To be sure, the music is an all-over fusion of pop, rock, New Wave and various Latin styles. "I didn't want to do a postcards of Mexico, like the Mexican government would do a show about Mexico," Lara says. "I just want to give the flavor, so people will understand Mexican-ness in a different way."
Bastida says the project has given her renewed respect for the lyrical quality of Morrissey's work, as well as its complex musical nature.
"There are songs that can be quite tricky," she says. "There will be a chord, and then a change, and when it comes back it comes back to a different chord. [On] some songs we were like, 'Wait, what happened? Doesn't he come back to this?'"
"There is pressure too," she adds. "We want to be respectful of Morrissey's work. When people are really attached to somebody's work, they love it or hate it when someone does a tribute."
Mexico City-based De la Cueva, who is part of the bands Moderatto and Titan, echoes the sentiment.
"When you do someone else's song, you have to do it right," he says. "But I also feel that you have to make the song your own. I think if we played these songs somewhere in Mexico, where people don't know Morrissey, the music would still resonate."
#MexMoz, as Mexrrissey has hashtagged itself, certainly resonates with crowds. On its recently completed two-week tour through England, the group played to rapturous audiences. It sold out its show at the 2,000-seat Barbican Theatre in London, as well as a show in Manchester, where Morrissey grew up.
"The Manchester show sold out a week in advance," says Andy Wood, founder of Como No, the promotional company that organized the tour. "And you had a great mix: There were some Mexicans from Manchester as well as Morrissey fans from back in the day. You had people singing along in English while the band sang in Spanish. It's kind of been beyond everyone's wildest dreams."
On Sunday, Mexrrissey played a jampacked show at the Brooklyn Academy of Music in New York City (an event that one fan took to Twitter to describe as "amozzballs"). This was followed Monday by the gig at the Regent in Los Angeles — the last stop on the tour — which drew lines that wrapped around the block. This should come as no surprise: L.A. is already home to an annual Morrissey convention, regular Morrissey karaoke nights (a.k.a. "Morrisseyoke") at Eastside Luv in Boyle Heights, and even a successful Morrissey theater festival, held for the first time last November, also in Boyle Heights.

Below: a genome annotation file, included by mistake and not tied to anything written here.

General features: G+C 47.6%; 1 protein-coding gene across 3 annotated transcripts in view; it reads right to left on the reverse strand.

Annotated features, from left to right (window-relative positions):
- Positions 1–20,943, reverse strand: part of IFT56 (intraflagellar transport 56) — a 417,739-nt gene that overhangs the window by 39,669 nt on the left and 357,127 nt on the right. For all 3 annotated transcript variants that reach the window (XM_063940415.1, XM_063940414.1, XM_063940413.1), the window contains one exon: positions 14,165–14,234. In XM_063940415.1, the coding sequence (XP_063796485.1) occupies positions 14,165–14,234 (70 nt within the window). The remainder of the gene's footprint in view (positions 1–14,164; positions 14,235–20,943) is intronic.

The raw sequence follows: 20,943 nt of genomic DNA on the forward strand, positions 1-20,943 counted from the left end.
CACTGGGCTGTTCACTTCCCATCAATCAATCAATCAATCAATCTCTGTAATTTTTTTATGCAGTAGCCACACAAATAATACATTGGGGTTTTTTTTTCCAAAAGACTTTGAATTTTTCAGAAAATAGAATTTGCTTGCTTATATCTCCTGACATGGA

"We wanted to end the European tour in Manchester and the U.S. tour in Los Angeles," says Lara. "These are the meccas of Morrissey."
Los Angeles fans welcomed the band with open, screaming arms and plenty of singing along (even if the sound quality at the concrete-lined Regent threatened to overwhelm the singers' voices). There were hipsters and Chipsters (Chicano hipsters), old '80s heads and '50s-style pompadours. There was a stand selling T-shirts that read "Girlfriend in a Conga (Es Muy Serio)" and "Taco Is Murder" (a nod to the Smiths' legendary 1985 album, "Meat Is Murder"). Over the stage, there were also some pretty wondrous graphics: Morrissey dressed up as Frida Kahlo, in Day of the Dead face paint, with iconic Mexican musicians pouring out of his skull.
Nery Gabriel Lemus is an L.A. artist who has been a fan of the Smiths and Morrissey since he was 13. He has the albums, and he's been to Morrissey concerts. He attended the show on Monday because he's a "Moz" fan, but also because he was curious to see what this hybrid of Manchester melancholia and Mexican charro pants might produce.
"Culture," he says, "is not a fixed thing."